Androgynous fashion is in.
From Jaden Smith’s androgynous photoshoot to Zara’s new line of ungendered white t-shirts, mainstream designers are eager to make “edgy” and “progressive” designs that appeal to men, women and everyone else. But for these designers, it’s not about embracing gender fluidity and challenging society’s artificial construction of masculinity and femininity. No, it’s about selling more t-shirts.
We’re not just trying to jump on a queer bandwagon. This is how we live and see the world.”
Art School debuted at Lulu Kennedy’s Fashion East with a stunning performance that was half catwalk, half dance show.
The models, many of whom were transgender or genderqueer, wore custom Art School designs that “celebrate the queer form.” Models sang, danced and moved freely around the performance space.
Loweth and Art School co-founder Tom Barratt focused on making transgender and gender non-conforming people comfortable in the clothing and confident showcasing their bodies to the crowd. For example, Loweth customized a gown for one of the transgender models, Josephine, because he “knows how hard it is as a trans-identified person to go out in the world and put yourself on a stage like that.”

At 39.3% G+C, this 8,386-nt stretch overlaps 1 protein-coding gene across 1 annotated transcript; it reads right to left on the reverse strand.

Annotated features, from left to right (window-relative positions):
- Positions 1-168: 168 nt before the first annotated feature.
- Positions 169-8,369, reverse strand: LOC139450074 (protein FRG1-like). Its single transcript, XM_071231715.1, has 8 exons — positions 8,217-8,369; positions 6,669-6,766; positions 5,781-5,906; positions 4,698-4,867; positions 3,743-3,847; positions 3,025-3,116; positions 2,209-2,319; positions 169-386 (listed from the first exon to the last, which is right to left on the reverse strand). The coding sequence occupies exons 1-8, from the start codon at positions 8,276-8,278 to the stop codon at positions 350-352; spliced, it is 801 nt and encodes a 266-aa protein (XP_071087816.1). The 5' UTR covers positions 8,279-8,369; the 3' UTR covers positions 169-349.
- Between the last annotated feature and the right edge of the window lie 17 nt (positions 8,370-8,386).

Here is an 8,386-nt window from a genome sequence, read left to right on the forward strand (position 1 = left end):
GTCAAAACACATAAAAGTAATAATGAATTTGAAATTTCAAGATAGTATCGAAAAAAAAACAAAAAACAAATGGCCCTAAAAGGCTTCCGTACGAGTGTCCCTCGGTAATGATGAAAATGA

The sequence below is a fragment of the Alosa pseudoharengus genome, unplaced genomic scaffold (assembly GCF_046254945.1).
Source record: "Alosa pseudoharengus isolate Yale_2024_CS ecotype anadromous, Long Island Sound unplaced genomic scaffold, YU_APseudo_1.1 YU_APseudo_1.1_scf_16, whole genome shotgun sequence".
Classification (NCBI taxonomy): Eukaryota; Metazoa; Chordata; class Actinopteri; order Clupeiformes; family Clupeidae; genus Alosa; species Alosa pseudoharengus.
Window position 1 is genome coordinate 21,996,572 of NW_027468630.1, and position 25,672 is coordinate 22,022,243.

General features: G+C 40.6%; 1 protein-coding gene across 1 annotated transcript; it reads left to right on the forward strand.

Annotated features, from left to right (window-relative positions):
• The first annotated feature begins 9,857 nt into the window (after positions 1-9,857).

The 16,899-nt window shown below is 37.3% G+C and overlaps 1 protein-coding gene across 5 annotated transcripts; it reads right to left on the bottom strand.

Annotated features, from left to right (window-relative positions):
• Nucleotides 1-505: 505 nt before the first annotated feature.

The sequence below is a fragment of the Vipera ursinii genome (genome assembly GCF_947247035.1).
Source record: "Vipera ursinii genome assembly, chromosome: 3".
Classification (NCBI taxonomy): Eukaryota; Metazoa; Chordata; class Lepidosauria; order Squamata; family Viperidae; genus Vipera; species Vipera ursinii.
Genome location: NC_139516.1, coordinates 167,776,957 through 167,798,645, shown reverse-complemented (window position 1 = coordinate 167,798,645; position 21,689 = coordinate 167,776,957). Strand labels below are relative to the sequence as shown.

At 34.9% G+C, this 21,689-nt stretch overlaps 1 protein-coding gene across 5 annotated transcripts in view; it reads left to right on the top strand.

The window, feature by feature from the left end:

This line is by queer people for queer people. When designing, Loweth doesn’t think about whether a garment is made for a man or a woman, a girl or a boy. He just makes things that he thinks he would like to wear.
The driving force of the line is to (re)capture and liberate the idea of “gender” from the conservative public consciousness. When asked about the importance of deconstructing gender to Art School, Loweth told i-d, “Transformation and the evolving nature of the trans body are something very close to us – we both identify at different points of the gender spectrum and this inevitably holds influence in our work.” As the transgender body evolves, so does the fashion line.
To learn more about Art School and get your hands on the latest fashion, follow Eden Loweth on Instagram.